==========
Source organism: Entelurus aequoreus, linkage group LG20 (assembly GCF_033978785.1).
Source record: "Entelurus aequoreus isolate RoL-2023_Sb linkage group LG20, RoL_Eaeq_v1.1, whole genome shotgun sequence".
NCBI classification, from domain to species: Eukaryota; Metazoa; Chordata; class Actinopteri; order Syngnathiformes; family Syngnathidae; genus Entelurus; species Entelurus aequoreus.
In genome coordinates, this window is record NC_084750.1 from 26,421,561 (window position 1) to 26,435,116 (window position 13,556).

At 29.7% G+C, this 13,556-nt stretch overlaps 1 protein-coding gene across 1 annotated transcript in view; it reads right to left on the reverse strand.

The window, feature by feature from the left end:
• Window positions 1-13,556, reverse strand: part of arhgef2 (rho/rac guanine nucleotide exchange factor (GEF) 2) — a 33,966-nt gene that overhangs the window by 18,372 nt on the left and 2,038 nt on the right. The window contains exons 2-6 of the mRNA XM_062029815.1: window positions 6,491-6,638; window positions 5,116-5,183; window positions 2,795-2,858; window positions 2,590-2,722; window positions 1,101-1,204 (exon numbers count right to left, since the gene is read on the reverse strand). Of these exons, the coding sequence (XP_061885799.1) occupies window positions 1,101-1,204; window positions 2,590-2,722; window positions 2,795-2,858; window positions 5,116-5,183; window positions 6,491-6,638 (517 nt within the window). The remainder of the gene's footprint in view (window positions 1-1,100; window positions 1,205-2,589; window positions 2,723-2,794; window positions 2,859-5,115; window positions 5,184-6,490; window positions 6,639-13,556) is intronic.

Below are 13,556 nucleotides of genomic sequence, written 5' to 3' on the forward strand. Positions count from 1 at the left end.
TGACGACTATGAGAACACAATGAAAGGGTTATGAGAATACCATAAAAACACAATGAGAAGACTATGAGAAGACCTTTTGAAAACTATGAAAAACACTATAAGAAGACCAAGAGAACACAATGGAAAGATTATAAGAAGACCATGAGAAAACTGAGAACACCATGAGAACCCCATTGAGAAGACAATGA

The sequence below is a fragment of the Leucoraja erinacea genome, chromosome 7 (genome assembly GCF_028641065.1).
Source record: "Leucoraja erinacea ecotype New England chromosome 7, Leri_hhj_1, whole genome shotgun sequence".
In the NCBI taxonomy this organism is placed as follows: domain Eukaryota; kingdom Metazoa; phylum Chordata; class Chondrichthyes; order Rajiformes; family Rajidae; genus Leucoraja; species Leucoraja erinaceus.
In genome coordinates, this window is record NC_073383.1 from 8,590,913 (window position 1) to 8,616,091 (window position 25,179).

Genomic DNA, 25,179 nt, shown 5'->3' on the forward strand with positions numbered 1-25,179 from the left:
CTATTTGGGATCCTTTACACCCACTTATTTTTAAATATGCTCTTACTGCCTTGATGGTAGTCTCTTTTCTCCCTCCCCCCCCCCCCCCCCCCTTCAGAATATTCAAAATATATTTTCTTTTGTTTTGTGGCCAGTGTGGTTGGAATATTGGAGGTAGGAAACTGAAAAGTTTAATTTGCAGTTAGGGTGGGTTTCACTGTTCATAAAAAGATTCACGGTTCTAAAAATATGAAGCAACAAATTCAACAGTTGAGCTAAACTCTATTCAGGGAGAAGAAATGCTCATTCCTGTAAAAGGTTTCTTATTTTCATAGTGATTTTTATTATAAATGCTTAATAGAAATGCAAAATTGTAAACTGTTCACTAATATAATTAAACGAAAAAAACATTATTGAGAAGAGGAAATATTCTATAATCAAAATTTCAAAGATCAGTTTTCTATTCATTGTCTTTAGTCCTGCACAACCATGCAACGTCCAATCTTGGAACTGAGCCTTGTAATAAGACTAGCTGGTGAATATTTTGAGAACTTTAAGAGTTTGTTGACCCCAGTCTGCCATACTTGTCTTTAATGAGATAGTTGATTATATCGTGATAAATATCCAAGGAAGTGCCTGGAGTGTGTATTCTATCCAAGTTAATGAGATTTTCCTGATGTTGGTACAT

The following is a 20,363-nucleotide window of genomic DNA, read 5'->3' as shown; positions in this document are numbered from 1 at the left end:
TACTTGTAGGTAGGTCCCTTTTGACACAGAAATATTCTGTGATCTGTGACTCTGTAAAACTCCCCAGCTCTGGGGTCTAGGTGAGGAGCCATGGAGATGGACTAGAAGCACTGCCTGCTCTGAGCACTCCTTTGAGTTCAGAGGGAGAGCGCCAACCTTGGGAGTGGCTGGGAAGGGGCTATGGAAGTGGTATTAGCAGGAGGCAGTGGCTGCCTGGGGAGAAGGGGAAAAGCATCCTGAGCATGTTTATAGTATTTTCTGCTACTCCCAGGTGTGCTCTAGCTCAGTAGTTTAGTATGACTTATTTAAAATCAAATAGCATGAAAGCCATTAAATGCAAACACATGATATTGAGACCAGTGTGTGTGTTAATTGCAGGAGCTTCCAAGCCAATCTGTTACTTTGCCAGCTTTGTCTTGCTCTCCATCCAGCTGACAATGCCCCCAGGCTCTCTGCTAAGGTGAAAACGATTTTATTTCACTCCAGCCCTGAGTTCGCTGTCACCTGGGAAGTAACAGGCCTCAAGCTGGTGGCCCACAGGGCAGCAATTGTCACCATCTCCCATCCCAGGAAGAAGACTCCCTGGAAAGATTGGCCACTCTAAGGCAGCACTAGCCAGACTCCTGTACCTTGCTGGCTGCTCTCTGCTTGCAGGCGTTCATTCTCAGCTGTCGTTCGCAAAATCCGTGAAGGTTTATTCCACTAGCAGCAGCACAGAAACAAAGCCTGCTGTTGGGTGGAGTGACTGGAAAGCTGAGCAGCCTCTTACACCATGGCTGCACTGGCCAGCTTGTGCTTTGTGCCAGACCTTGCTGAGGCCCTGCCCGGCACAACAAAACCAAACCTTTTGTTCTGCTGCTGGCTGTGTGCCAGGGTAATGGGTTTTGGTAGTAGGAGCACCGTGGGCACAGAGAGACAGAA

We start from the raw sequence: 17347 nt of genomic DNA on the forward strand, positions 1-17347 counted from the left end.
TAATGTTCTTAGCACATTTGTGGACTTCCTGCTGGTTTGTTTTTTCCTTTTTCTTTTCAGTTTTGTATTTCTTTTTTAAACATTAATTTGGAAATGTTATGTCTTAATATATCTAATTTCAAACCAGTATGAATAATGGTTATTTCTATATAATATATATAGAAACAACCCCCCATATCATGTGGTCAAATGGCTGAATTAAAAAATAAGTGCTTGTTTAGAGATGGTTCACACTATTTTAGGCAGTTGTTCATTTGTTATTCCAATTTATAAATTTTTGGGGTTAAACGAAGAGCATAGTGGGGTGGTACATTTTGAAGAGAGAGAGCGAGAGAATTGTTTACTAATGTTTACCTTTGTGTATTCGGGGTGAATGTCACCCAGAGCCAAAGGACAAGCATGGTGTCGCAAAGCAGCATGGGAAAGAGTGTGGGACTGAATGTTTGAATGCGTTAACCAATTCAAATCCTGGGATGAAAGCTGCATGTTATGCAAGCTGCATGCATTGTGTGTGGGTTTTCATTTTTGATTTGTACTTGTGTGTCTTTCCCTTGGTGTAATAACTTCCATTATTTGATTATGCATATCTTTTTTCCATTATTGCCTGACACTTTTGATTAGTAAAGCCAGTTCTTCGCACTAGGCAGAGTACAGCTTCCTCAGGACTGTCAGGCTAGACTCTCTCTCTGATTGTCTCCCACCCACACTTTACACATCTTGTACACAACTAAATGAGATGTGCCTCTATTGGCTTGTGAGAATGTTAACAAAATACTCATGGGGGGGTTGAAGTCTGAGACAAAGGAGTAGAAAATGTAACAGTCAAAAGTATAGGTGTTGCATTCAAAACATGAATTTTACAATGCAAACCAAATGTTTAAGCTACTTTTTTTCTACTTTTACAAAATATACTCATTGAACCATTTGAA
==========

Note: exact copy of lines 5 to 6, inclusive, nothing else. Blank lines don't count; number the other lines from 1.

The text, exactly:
At 29.7% G+C, this 13,556-nt stretch overlaps 1 protein-coding gene across 1 annotated transcript in view; it reads right to left on the reverse strand.

The window, feature by feature from the left end: